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I am looking for (the name of) a class of functions from $\mathbf{R}^2$ $(\mathbf{R}^n)$ to {0, 1} that are integrable.

Let $f$ be in this class and $E$ be the set of all points where $f$ is equal to $1$. Then for all $x\in E$, the following holds for all $r>0$: $$ \operatorname{area}( B(x, r) \cap E ) > 0. $$ The same holds for the points where $f$ is $0$.

That is, $f$ can not arbitrarily be changed on a null set and still remain in this class. The goal is to be able to talk about point-wise values of solutions to optimization problems involving integrals.

Does this class (or a related one) have a name?

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On the Wikipedia page for the Lebesgue density theorem (which is very closely related to what you ask about) it is noted that if $E$ and its complement both have positive measure then there are always points where the "approximate density" is strictly between $0$ and $1$. It is then always possible change $E$ by either including or removing such points. –  Jack Huizenga Jan 30 '13 at 13:28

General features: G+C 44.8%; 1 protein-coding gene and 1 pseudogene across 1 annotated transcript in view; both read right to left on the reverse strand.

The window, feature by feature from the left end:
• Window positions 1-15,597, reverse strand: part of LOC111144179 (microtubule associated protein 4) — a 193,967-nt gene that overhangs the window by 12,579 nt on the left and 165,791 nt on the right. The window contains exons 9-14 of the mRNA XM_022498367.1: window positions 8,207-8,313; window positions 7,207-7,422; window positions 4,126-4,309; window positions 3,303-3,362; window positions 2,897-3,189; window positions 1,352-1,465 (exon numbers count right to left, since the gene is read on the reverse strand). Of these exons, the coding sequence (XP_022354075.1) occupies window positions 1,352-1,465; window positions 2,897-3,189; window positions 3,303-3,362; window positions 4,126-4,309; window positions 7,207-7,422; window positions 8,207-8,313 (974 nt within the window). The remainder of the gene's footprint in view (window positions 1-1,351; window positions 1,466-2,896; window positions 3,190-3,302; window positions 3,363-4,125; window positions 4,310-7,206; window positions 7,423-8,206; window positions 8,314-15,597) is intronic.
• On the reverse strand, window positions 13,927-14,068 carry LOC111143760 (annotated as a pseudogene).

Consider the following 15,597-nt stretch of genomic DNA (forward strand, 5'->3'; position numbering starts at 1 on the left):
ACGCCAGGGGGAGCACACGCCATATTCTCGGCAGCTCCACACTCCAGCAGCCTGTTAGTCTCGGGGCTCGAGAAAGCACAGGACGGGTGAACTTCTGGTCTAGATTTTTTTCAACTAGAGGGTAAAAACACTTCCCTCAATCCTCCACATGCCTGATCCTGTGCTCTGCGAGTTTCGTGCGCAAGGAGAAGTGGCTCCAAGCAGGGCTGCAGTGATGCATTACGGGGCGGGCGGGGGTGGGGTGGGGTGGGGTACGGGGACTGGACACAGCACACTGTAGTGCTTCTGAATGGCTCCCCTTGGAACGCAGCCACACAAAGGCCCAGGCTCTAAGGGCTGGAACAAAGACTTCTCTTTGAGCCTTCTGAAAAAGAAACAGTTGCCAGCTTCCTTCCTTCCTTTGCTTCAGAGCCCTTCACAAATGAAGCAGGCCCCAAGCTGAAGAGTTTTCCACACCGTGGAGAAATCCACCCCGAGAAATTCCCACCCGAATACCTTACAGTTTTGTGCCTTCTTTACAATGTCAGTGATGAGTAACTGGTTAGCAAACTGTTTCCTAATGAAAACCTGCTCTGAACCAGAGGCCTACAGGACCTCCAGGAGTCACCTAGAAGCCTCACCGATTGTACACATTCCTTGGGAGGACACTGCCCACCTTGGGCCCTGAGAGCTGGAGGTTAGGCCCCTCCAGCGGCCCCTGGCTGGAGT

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You might want to reconsider whether you're sure that ${\rm area}(B(x,r) \cap E) > 0$ for all $x \in E$ and $r > 0$. That's not even true for Riemann integrable functions into $\{0,1\}$. –  Nik Weaver Jan 30 '13 at 13:30
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I don't know a name for this property, but note that any Lebesgue measurable set $F\subset\mathbb{R}^n$ has a subset $E$ (the set of its points of density $1$) with the even stronger property that |B(x,r)∩E|=|B(x,r)|(1+o(1)), and |F\E|=0. (see en.wikipedia.org/wiki/Lebesgue_density_theorem ). –  Pietro Majer Jan 30 '13 at 13:32
    
Nik: Right, the set of all Riemann integrable functions is too large for my purposes. –  Ben Jan 31 '13 at 0:04
    
I do not think you can go beyond step functions –  Guido Kanschat Sep 9 '13 at 7:01

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